Esse Purse Museum

She’s Got the Whole World in her Purse

‘Toto, I don’t think we’re in Arkansas anymore…’

Like a small-scale South of Market, San Francisco, Southside Main Street – also known as SoMa – Little Rock, Arkansas is undergoing its own cultural revival, and the Esse Purse Museum is spearheading the renaissance. With a current, temporary exhibit celebrating the trials and triumphs of African American women in the 19th and early 20th centuries, the Esse Purse Museum continues to pay homage to women throughout history via the most valuable vignette of everyday life – the handbag.

Esse is Latin for ‘to be,’ and one might say that if a woman’s essence were to be summed up on the spot, you could start by dissecting her bag – a reflection of her style and of her everyday necessities. This is the concept behind the Esse Purse Museum, where visitors can revel in the nostalgia of the purses they used to carry or learn about vintage styles they’ve never seen before. Anita Davis, the founder of the museum, as well as the pioneer behind the SoMa neighborhood improvement project, says that the museum is as much a trip down memory lane for her visitors as it is a purse-lover’s haven.

The museum opened in 2013, after Anita took her vast collection of bags on a traveling exhibit and simply needed to find storage space. The Bernice Building, where the Esse Purse Museum is now housed, was purchased after the SoMa neighborhood had already begun to show signs of a spring awakening, but the effects of the museum on the neighborhood were apparent. As the museum became more popular, small, boutique-style cafes and shops started to open, inviting more people to hang out and enjoy themselves in what was once an almost derelict part of the town. Now, the neighborhood is home to colorful cafes, vintage shops, and other cultural attractions that one might not expect to find in Little Rock, Arkansas. The Esse Purse Museum was even named as one of the world’s hottest museums by the Huffington Post.

Davis continues to scour vintage markets and pick up pieces whenever she travels. She favors whimsical, playful designs and is particular to the 60s collection in the permanent collection of the museum. Amongst some of the most iconic and most popular bags among visitors are a black wool Ingber & Co. purse from the 50s with an oversized safety pin, Lucite evening bags, a snakeskin Judith Leiber, and an orange-and-white André Courrèges shoulder bag. When reviewing the trends in fashion history, it’s easy to see why designers continue to be inspired by these original, vintage designs.

The museum also hosts events to bring more patrons and to create a forum for enthusiasts and creatives alike. This month, the Esse Purse Museum will be hosting ‘An Evening of Style,’ where students of the Arkansas Fashion School will get a chance to show their latest designs. With a runway show and speeches from AFS and Little Rock influencers, the event is sure to be an exciting evening of style and inspiration for students, designers, and aficionados alike. Past events have focused on social issues, trunk shows by up and coming designers, and receptions for new exhibits.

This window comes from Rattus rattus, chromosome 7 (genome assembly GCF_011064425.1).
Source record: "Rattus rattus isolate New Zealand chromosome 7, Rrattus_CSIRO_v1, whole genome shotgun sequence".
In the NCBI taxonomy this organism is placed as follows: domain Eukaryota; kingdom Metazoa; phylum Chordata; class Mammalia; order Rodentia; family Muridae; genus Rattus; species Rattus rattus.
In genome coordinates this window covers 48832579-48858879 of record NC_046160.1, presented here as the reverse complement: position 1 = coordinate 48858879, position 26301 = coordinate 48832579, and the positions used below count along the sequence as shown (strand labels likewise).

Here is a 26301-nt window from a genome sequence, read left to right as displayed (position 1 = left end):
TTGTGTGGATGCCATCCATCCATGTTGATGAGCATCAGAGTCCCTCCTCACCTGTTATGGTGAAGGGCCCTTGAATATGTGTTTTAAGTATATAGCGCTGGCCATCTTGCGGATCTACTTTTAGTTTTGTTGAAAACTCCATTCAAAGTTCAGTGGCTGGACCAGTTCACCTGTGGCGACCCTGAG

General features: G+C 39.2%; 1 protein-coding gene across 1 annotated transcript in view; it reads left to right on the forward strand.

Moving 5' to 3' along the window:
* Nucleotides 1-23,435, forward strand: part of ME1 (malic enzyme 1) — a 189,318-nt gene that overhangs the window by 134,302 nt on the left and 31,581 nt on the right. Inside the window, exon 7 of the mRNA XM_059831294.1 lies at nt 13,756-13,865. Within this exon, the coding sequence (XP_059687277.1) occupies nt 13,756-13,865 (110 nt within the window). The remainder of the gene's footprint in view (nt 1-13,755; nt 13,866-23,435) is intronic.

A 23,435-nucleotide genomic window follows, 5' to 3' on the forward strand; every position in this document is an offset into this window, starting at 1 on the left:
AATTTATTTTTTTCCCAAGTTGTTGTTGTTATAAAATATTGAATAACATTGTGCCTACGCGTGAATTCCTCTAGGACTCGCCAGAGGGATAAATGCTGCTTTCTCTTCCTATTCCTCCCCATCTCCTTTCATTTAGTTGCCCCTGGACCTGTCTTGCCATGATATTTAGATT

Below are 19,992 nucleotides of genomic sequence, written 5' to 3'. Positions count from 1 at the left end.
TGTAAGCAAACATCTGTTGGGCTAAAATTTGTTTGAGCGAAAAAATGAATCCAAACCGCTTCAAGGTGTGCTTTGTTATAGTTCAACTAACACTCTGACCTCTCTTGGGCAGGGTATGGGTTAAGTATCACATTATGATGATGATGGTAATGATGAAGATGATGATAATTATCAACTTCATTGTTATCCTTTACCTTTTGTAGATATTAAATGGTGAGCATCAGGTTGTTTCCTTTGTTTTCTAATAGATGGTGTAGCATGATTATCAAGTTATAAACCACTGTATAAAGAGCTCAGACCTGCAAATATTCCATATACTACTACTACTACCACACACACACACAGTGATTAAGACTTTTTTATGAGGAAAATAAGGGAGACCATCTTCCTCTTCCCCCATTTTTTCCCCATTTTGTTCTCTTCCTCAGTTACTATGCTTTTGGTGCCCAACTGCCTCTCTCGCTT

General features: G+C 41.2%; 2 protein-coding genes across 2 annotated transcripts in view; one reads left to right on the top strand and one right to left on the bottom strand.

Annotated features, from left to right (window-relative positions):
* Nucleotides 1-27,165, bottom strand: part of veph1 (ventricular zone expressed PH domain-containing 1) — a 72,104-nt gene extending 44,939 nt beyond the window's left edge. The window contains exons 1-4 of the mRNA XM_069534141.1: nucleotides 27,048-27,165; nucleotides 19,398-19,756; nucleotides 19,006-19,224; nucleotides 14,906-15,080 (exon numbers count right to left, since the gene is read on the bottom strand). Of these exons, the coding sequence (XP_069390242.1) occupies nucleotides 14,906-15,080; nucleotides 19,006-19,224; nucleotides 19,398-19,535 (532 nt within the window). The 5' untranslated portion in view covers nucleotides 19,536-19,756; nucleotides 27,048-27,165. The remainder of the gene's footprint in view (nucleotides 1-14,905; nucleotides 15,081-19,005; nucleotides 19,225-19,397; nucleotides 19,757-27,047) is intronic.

Like many museums, Esse has a gift shop that offers not only the typical museum swag, but also one-of-a-kind purses that can be purchased for a unique souvenir as well as a droll accessory. Davis, who continues to be very hands-on in the museum, says that she likes to carry obscure designers that you might not be able to find at your typical department store or boutique. Bags scale on a wide price range, so visitors from all walks of life might be able to take home their own token of the museum, and the designers come from all over the world. Anya Sushko, a Russian designer, sells her leather bags at the museum gift shop. Her bags are colorful, utilitarian, and hard to find; Davis says that the Esse Purse Museum is one of the only places in the United States that sells her designs. Amongst the other international gems, visitors might find designs from the US, Poland, Portugal, and neoprene designs from Italy. “Fashion trends vaguely affect the museum,” reports Davis. She says she is more concerned with finding unusual bags that are handmade and high-quality.

Davis laughs a little as she reminisces about the museum and the growth of her cherished neighborhood, remembering that her main concern at the time was storage, and that she even felt a little unsafe in the neighborhood just years ago. She loved the neighborhood and knew she wanted to do something. Inspired by international cities, and even her own upbringing in an even smaller town, Davis knew that SoMa was bound for something more, despite resistant residents. Now, as men and women come to enjoy the museum from all over the world, the Esse Purse Museum has become a beacon, and SoMa residents, like Dorothy waking from a dream, are dazzled by the utopia that is now their hometown.

Text by Leah Tassinari

Photograph by Heather Collins